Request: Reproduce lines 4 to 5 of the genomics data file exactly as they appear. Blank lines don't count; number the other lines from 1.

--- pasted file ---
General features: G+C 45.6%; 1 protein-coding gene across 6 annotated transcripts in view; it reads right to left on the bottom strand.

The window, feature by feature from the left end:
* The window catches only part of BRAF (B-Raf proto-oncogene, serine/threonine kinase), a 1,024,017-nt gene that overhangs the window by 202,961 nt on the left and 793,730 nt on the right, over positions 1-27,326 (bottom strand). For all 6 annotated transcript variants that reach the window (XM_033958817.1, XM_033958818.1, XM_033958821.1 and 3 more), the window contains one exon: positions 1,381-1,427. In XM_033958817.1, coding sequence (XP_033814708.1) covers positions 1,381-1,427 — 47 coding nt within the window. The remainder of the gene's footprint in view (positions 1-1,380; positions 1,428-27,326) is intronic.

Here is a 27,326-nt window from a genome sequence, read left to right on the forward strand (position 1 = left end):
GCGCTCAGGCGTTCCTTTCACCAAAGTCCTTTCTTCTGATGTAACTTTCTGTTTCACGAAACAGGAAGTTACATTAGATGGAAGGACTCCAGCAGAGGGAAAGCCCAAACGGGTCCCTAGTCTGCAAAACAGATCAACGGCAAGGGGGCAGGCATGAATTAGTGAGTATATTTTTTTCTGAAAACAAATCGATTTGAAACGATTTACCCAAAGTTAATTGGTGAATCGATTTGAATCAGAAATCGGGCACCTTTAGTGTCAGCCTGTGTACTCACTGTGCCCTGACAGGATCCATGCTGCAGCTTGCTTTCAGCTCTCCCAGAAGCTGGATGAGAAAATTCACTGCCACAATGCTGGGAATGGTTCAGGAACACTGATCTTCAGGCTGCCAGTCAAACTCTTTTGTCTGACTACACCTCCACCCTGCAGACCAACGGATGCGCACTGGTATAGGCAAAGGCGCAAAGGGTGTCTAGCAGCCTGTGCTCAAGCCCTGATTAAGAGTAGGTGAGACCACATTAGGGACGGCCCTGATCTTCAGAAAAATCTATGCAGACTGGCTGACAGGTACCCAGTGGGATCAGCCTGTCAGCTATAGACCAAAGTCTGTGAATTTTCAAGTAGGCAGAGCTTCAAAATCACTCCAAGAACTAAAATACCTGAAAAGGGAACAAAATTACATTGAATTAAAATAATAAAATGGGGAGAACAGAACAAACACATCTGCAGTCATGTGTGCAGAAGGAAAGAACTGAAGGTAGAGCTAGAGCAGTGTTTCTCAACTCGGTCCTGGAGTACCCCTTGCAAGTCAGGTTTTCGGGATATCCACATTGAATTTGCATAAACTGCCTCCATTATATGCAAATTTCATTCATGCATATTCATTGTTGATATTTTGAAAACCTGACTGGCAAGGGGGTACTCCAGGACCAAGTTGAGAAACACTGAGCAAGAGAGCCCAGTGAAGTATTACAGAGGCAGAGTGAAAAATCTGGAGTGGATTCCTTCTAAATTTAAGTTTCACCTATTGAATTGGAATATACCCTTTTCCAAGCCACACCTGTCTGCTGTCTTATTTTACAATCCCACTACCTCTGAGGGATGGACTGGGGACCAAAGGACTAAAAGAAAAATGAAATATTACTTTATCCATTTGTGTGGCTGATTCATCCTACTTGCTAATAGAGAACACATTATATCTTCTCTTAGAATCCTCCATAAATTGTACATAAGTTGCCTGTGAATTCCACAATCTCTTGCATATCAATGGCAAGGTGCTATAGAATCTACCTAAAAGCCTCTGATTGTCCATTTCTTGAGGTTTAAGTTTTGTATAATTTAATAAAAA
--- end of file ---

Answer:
Here is a 27,326-nt window from a genome sequence, read left to right on the forward strand (position 1 = left end):
GCGCTCAGGCGTTCCTTTCACCAAAGTCCTTTCTTCTGATGTAACTTTCTGTTTCACGAAACAGGAAGTTACATTAGATGGAAGGACTCCAGCAGAGGGAAAGCCCAAACGGGTCCCTAGTCTGCAAAACAGATCAACGGCAAGGGGGCAGGCATGAATTAGTGAGTATATTTTTTTCTGAAAACAAATCGATTTGAAACGATTTACCCAAAGTTAATTGGTGAATCGATTTGAATCAGAAATCGGGCACCTTTAGTGTCAGCCTGTGTACTCACTGTGCCCTGACAGGATCCATGCTGCAGCTTGCTTTCAGCTCTCCCAGAAGCTGGATGAGAAAATTCACTGCCACAATGCTGGGAATGGTTCAGGAACACTGATCTTCAGGCTGCCAGTCAAACTCTTTTGTCTGACTACACCTCCACCCTGCAGACCAACGGATGCGCACTGGTATAGGCAAAGGCGCAAAGGGTGTCTAGCAGCCTGTGCTCAAGCCCTGATTAAGAGTAGGTGAGACCACATTAGGGACGGCCCTGATCTTCAGAAAAATCTATGCAGACTGGCTGACAGGTACCCAGTGGGATCAGCCTGTCAGCTATAGACCAAAGTCTGTGAATTTTCAAGTAGGCAGAGCTTCAAAATCACTCCAAGAACTAAAATACCTGAAAAGGGAACAAAATTACATTGAATTAAAATAATAAAATGGGGAGAACAGAACAAACACATCTGCAGTCATGTGTGCAGAAGGAAAGAACTGAAGGTAGAGCTAGAGCAGTGTTTCTCAACTCGGTCCTGGAGTACCCCTTGCAAGTCAGGTTTTCGGGATATCCACATTGAATTTGCATAAACTGCCTCCATTATATGCAAATTTCATTCATGCATATTCATTGTTGATATTTTGAAAACCTGACTGGCAAGGGGGTACTCCAGGACCAAGTTGAGAAACACTGAGCAAGAGAGCCCAGTGAAGTATTACAGAGGCAGAGTGAAAAATCTGGAGTGGATTCCTTCTAAATTTAAGTTTCACCTATTGAATTGGAATATACCCTTTTCCAAGCCACACCTGTCTGCTGTCTTATTTTACAATCCCACTACCTCTGAGGGATGGACTGGGGACCAAAGGACTAAAAGAAAAATGAAATATTACTTTATCCATTTGTGTGGCTGATTCATCCTACTTGCTAATAGAGAACACATTATATCTTCTCTTAGAATCCTCCATAAATTGTACATAAGTTGCCTGTGAATTCCACAATCTCTTGCATATCAATGGCAAGGTGCTATAGAATCTACCTAAAAGCCTCTGATTGTCCATTTCTTGAGGTTTAAGTTTTGTATAATTTAATAAAAA